Home Depot. Target. Ebay. Anthem.
These companies – successful retailers, online auction authority and healthcare giant – have many positive business attributes, to be sure. But during the last 12 months they have also been victims of significant data breaches caused by hackers.
No company of any size is truly safe from those seeking to access customer and company data. And if a large, multi-billion dollar corporation’s systems are vulnerable to attack, then surely a local retailer – like a tire dealership – can easily fall victim.
Luckily, there are many ways to protect your business against data breaches and hacking, from computer security tactics and software programs to employee education and even insurance policies.
Assessing the Risk
While the national media tends to focus on breaches of high-profile firms, smaller businesses are certainly at risk.
“Data security and privacy is a concern for any business or organization that collects, shares, uses or transmits any personal information of clients, customers, employees or others,” explains Evan Fenaroli, underwriting supervisor and cyber product manager for Philadelphia Insurance Co.’s Cyber Security Liability program. “While the vulnerabilities and threats are similar, smaller businesses are often less sophisticated when it comes to cyber security and may be less prepared to handle a breach or attack than a larger company. Given all of the costs associated with a data breach – legal fees, computer forensics, notification costs, credit monitoring and public relations – even a small-scale breach can have a significant impact on a company’s bottom line.”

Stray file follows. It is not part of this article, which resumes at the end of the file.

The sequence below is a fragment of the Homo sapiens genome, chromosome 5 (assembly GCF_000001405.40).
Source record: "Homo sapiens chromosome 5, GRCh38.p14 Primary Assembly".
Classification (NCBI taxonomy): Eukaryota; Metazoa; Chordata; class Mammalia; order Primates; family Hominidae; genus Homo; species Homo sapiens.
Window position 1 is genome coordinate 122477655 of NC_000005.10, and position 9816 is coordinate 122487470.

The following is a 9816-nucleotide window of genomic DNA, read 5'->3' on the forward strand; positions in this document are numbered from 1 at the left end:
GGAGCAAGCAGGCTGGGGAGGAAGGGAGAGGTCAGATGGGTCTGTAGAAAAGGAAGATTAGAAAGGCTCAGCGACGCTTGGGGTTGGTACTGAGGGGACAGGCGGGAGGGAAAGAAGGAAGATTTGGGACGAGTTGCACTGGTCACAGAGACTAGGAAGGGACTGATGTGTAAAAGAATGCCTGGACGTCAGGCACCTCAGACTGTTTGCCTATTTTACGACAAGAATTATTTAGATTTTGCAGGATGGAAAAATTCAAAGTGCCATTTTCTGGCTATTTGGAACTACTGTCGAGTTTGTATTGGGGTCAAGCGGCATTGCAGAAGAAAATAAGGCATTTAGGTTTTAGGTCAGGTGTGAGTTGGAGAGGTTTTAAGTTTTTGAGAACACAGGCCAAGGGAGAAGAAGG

Gerald Cecil, vice president of sales and marketing for business-insurance administrator Arrowhead Automotive Aftermarket, draws the following analogy:
“It’s almost no different than walking away from your business and leaving the front door unlocked,” he says. “We’ve gotten to a point where electronic exchange of information is most convenient. Folks are embracing it because it makes business so much easier to do, but it comes with a downside because people take it for granted.
“In the old days, you could walk away and leave the door open, but that’s probably not a good idea today,” Cecil continues. “That’s what many business owners are doing today with electronic information; they’re leaving themselves open to exposure that they never intended.”
Computer attacks come in many forms, including installation of malicious code on a dealer’s system, a denial of service attack that shuts down a website, or an unauthorized party accessing databases containing sensitive information.
“From a privacy perspective, dealers should be concerned with the safeguarding of customer or employee information, such as Social Security numbers, credit card information or even driver’s license numbers,” Fenaroli says.